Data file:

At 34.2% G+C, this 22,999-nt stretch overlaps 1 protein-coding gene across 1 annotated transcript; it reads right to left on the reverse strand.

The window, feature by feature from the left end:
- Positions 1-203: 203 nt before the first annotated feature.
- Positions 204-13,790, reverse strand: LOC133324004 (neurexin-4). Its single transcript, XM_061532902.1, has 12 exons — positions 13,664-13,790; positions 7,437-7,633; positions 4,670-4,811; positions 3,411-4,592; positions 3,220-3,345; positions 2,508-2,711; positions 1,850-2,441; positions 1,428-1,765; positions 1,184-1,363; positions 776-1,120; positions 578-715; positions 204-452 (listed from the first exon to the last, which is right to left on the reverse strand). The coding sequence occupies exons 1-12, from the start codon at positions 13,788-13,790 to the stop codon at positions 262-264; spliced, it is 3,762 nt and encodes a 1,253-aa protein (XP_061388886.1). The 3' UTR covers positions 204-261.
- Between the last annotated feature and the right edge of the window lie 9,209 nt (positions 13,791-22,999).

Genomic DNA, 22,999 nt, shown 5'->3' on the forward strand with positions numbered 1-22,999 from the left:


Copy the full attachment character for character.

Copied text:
At 34.2% G+C, this 22,999-nt stretch overlaps 1 protein-coding gene across 1 annotated transcript; it reads right to left on the reverse strand.

The window, feature by feature from the left end:
- Positions 1-203: 203 nt before the first annotated feature.
- Positions 204-13,790, reverse strand: LOC133324004 (neurexin-4). Its single transcript, XM_061532902.1, has 12 exons — positions 13,664-13,790; positions 7,437-7,633; positions 4,670-4,811; positions 3,411-4,592; positions 3,220-3,345; positions 2,508-2,711; positions 1,850-2,441; positions 1,428-1,765; positions 1,184-1,363; positions 776-1,120; positions 578-715; positions 204-452 (listed from the first exon to the last, which is right to left on the reverse strand). The coding sequence occupies exons 1-12, from the start codon at positions 13,788-13,790 to the stop codon at positions 262-264; spliced, it is 3,762 nt and encodes a 1,253-aa protein (XP_061388886.1). The 3' UTR covers positions 204-261.
- Between the last annotated feature and the right edge of the window lie 9,209 nt (positions 13,791-22,999).

Genomic DNA, 22,999 nt, shown 5'->3' on the forward strand with positions numbered 1-22,999 from the left: